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This article in JEQ

  1. Vol. 27 No. 5, p. 1009-1017
     
    Received: July 18, 1997
    Published: Sept, 1998


    * Corresponding author(s): szhang@dls.iog.ac.cn
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doi:10.2134/jeq1998.00472425002700050005x

Nutrient Retention by Multipond Systems: Mechanisms for the Control of Nonpoint Source Pollution

  1. Weijin Yan *,
  2. Chengqing Yin and
  3. Hongxiao Tang
  1. SKLEAC, Research Center for Eco-Environmental Science, CAS, P.O. Box 2871, Beijing 100085, P.R.C.;
    Dept. of Environment Quality, Institute of Geography, CAS, Building no. 917, Datun Rd., Beijing 100101, P.R.C.

Abstract

Abstract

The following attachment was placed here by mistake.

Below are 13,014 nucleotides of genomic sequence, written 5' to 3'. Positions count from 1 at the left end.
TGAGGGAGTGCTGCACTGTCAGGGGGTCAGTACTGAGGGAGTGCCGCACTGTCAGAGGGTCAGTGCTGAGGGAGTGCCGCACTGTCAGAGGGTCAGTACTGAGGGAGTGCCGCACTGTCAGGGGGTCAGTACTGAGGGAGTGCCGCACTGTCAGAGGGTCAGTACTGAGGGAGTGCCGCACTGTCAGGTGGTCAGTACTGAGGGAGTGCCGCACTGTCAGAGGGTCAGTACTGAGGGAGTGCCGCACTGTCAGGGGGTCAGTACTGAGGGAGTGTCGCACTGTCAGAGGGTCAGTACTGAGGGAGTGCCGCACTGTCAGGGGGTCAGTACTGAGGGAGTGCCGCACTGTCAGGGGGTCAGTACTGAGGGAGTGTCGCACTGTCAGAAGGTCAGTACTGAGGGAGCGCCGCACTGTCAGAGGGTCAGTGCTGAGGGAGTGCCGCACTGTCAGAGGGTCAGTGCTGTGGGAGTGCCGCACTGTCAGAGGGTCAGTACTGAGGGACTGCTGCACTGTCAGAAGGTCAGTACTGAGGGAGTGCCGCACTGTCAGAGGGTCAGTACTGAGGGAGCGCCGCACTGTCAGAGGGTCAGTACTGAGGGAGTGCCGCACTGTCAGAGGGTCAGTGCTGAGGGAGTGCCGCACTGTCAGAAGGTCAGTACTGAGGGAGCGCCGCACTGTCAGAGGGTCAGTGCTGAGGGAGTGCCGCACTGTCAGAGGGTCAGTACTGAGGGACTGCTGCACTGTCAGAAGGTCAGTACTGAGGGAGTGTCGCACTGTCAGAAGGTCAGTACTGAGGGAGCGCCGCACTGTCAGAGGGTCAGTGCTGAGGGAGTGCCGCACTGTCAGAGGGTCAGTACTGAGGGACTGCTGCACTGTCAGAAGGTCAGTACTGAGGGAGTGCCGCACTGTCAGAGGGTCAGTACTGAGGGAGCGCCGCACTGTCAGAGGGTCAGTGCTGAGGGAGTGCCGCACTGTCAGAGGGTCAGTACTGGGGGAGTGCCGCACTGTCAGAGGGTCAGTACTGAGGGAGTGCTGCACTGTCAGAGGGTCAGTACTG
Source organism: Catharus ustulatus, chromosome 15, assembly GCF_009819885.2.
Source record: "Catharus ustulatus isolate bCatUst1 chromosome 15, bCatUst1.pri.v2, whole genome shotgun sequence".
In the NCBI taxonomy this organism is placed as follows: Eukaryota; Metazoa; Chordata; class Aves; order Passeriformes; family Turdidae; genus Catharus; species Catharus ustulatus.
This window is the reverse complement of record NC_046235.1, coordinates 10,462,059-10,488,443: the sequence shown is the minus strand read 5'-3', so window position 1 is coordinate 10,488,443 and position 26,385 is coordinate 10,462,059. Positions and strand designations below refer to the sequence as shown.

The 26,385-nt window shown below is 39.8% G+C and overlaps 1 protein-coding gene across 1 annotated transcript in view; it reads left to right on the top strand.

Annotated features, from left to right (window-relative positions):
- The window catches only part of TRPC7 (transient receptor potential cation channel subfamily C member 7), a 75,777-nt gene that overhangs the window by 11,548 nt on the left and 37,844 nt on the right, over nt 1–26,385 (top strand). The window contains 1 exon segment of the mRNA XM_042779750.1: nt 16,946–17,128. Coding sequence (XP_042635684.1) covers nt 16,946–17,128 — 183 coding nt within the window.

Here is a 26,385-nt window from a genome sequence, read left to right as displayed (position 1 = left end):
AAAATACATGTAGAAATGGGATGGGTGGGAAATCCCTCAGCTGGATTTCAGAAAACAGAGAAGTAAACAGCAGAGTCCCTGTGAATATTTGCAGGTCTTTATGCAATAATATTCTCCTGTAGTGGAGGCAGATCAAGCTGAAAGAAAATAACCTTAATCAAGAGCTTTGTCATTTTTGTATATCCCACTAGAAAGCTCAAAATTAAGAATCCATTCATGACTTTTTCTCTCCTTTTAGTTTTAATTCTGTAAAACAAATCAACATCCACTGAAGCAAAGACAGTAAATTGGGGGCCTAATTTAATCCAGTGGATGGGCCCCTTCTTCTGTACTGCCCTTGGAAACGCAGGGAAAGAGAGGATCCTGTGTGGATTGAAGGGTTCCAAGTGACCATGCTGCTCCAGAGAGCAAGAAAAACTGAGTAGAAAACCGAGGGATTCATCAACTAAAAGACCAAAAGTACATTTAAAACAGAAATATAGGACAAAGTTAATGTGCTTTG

The processes of the multipond system in an experimental agricultural watershed located in southeastern China were studied during a 2-yr period (1994–1995), with the purpose of the research being the reduction of nonpoint nutrient pollution at its sources. The mechanisms studied included water storage capacity, sedimentation, denitrification, and removal of nutrients by the harvest of macrophytes from ponds and ditches. The results showed that the retention of both water and nutrients depended on the water storage capacity of the ponds, the total pond volume, rainfall, surface runoff, and irrigation amounts. For the years of 1994 and 1995, the water retention rate was 85.5%, while the nutrient retention rate reached 98.1 and 97.8% for total N (TN) and total P (TP), respectively. Sediment deposit was another important mechanism. The average sedimentation rate was 30.0 mm yr−1 (from 1985–1995). For the whole multipond system (35 ha), the average retention amounts reached 9800 kg of N and 2800 kg of P by sediment accumulation per year. The results demonstrated that denitrification in ponds and ditches was an important mechanism for removing N from the watershed. The highest possible rate was more than 0.17 mg N g−1 soil during the summer season. The results suggested that the multipond system, which kept water in balance, benefited the water, nutrient, and sediment recycling in the terrestrial ecosystem, as well as helped to reduce agricultural nonpoint pollution at its sources. Therefore, the multipond system, with its low cost in construction and maintenance, is recommended as a good practice both for the control of nonpoint pollution at its sources and for sustainable agricultural development.

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